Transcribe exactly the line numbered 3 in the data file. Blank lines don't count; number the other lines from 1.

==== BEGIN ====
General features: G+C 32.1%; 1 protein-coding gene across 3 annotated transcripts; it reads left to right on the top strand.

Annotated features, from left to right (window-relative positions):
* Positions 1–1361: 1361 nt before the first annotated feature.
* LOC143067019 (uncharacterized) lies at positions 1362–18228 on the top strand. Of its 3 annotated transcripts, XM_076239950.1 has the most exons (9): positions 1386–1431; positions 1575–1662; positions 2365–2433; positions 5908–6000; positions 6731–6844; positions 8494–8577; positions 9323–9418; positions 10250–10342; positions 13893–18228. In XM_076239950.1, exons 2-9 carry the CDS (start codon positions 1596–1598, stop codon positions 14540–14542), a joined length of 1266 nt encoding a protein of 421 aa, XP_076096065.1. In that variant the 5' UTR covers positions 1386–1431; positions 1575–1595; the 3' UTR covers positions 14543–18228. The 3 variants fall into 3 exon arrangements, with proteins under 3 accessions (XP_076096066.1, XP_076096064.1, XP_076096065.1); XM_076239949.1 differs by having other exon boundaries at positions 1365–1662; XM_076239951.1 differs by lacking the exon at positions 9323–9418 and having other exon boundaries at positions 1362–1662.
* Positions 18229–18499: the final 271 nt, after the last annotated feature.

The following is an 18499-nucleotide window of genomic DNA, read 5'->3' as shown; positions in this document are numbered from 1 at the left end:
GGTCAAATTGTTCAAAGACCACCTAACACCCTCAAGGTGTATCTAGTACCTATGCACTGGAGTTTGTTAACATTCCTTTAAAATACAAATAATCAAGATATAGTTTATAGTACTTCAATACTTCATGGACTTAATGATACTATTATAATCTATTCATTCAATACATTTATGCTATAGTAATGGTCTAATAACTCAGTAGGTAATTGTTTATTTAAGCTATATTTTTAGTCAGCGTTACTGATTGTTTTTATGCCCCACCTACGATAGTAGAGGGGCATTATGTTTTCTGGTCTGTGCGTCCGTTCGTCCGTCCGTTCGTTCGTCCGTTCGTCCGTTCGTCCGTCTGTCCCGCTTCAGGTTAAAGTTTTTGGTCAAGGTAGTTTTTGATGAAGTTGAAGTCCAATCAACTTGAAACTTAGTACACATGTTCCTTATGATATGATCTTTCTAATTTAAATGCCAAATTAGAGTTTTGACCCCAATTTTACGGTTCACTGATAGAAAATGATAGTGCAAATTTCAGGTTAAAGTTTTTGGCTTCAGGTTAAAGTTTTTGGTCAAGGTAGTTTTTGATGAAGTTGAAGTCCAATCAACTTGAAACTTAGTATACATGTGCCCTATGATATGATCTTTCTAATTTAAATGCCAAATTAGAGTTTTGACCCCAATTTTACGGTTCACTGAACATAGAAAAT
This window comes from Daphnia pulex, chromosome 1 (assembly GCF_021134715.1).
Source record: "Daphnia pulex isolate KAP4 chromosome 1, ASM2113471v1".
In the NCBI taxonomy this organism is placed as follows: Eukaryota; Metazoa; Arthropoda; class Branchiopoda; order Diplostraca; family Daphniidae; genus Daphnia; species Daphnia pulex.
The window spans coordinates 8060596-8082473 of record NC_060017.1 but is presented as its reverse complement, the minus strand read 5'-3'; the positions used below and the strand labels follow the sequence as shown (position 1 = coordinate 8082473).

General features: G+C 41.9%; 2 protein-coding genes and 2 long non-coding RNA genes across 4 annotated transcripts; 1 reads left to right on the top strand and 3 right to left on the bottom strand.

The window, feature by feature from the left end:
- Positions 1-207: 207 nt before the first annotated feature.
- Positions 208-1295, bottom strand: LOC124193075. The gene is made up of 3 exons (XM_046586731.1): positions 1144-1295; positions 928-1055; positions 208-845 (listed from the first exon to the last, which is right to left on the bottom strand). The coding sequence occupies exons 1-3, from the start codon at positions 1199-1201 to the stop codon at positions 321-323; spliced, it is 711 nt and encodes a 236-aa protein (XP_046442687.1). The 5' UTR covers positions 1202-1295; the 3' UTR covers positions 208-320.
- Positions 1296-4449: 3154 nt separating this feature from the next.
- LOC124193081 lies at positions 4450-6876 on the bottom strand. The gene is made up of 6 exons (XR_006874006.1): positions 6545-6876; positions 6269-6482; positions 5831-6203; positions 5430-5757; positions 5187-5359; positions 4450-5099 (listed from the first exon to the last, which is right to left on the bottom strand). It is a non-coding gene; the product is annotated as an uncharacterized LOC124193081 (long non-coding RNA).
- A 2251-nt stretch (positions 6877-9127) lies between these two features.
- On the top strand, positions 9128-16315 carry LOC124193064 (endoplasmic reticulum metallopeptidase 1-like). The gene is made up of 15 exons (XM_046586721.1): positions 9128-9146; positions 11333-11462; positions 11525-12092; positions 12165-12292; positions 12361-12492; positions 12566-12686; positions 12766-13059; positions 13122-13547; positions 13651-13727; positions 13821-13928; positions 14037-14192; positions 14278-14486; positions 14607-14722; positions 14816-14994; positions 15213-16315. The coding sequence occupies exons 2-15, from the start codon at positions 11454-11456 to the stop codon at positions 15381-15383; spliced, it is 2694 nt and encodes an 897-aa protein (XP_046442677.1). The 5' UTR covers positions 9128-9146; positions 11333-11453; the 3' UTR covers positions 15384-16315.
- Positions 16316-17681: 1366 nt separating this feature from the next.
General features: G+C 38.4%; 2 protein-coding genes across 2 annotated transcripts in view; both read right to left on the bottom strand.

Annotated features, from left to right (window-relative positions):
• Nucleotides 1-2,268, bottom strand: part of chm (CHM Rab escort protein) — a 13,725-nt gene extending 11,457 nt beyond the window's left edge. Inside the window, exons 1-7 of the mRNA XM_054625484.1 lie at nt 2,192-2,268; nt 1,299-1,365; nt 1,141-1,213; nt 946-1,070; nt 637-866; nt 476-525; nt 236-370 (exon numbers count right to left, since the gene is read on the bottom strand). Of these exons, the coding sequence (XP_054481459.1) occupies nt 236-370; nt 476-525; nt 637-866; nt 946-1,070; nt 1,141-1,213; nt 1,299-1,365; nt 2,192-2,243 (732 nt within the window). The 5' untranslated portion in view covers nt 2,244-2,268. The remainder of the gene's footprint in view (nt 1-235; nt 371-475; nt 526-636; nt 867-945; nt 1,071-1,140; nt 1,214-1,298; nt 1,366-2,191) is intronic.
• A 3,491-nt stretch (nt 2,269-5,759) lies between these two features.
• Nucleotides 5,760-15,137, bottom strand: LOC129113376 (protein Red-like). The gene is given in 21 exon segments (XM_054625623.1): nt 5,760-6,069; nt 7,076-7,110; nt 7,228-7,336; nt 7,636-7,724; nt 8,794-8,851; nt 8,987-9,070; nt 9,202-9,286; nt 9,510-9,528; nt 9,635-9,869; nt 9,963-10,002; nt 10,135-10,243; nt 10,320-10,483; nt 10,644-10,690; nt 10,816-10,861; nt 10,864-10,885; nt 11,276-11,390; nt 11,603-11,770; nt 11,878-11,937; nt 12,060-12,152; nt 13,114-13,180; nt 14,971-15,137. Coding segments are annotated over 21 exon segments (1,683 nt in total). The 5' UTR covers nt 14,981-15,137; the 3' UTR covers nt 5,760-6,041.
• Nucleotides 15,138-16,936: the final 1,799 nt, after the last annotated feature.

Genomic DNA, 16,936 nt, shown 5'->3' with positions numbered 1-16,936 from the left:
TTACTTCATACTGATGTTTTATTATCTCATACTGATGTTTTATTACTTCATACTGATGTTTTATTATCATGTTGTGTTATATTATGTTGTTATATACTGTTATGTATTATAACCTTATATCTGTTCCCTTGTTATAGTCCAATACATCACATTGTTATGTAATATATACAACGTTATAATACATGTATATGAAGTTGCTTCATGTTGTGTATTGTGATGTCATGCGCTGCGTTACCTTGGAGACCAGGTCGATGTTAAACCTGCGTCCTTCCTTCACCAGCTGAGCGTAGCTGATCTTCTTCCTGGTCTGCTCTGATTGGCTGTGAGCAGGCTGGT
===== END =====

* Positions 1–1361: 1361 nt before the first annotated feature.